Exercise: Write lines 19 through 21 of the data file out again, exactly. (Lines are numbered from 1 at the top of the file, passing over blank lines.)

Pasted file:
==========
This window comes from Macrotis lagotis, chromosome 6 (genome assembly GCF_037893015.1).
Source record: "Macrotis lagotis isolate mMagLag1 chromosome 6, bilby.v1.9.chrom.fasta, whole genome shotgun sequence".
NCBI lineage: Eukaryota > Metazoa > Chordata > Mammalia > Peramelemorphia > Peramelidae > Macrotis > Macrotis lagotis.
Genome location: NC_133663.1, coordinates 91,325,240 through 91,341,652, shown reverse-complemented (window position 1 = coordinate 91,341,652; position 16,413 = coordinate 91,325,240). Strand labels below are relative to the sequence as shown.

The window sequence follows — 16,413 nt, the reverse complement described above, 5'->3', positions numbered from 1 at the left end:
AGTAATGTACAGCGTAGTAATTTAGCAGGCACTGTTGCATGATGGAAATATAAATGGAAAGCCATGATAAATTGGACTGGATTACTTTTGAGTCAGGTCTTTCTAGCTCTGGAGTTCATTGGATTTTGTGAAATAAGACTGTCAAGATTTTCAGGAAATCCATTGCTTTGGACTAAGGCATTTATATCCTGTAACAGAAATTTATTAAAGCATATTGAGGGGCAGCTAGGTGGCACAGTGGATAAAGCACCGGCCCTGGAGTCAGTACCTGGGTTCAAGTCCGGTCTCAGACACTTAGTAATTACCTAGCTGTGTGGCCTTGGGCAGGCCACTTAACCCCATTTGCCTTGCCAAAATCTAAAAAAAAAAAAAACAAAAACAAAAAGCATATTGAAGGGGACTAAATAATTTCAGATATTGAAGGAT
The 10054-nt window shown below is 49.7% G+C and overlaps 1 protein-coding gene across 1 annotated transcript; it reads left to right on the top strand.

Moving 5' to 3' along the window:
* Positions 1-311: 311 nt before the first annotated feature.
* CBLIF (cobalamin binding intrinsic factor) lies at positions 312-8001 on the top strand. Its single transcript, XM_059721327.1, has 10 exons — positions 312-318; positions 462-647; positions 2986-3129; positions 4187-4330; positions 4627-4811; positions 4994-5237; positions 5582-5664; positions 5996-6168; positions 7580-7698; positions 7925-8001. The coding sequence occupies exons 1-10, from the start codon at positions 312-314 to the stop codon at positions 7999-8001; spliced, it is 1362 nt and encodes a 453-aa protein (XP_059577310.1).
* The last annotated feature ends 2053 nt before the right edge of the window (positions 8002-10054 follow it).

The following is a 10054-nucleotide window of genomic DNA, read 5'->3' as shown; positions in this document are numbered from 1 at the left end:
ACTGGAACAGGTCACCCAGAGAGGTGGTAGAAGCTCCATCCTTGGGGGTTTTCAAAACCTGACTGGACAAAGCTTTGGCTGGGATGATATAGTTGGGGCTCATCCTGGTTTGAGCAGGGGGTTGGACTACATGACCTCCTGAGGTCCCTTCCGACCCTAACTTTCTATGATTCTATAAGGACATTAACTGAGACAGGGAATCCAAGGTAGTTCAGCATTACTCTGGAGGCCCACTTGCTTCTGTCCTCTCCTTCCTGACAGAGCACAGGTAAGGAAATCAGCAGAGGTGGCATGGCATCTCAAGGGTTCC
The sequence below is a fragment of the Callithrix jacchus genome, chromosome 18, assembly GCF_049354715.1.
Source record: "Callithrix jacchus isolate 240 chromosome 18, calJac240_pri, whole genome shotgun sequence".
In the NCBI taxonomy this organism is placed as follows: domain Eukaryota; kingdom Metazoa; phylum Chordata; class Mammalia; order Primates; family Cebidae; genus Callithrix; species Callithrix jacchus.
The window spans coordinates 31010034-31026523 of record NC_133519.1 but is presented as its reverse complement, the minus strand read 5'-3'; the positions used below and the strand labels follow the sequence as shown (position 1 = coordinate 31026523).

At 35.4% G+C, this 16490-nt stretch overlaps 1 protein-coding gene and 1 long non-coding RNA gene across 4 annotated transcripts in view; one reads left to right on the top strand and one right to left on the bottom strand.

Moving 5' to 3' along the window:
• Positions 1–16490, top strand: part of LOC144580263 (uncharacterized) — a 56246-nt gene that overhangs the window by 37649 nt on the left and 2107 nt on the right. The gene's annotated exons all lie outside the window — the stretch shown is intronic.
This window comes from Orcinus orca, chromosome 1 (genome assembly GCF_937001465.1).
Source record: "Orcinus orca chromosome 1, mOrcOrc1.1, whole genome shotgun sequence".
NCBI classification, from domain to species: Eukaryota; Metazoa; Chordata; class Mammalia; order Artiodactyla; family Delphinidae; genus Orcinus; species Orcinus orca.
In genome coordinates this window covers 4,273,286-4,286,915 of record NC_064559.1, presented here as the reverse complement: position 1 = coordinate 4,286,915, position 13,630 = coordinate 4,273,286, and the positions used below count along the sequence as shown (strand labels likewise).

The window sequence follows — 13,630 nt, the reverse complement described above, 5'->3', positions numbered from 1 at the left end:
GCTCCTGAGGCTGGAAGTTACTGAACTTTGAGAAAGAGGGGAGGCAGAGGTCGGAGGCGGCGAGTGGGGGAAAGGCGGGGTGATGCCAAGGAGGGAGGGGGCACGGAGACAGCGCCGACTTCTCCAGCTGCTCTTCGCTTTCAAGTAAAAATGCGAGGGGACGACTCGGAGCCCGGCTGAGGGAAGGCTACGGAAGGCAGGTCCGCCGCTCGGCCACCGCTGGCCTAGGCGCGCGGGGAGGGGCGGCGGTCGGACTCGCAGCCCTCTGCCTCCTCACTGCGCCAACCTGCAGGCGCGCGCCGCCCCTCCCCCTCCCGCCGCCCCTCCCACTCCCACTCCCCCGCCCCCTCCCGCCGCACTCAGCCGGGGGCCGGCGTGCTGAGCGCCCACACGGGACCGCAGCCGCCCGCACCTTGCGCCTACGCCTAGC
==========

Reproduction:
Moving 5' to 3' along the window:
• Positions 1–16490, top strand: part of LOC144580263 (uncharacterized) — a 56246-nt gene that overhangs the window by 37649 nt on the left and 2107 nt on the right. The gene's annotated exons all lie outside the window — the stretch shown is intronic.
This window comes from Orcinus orca, chromosome 1 (genome assembly GCF_937001465.1).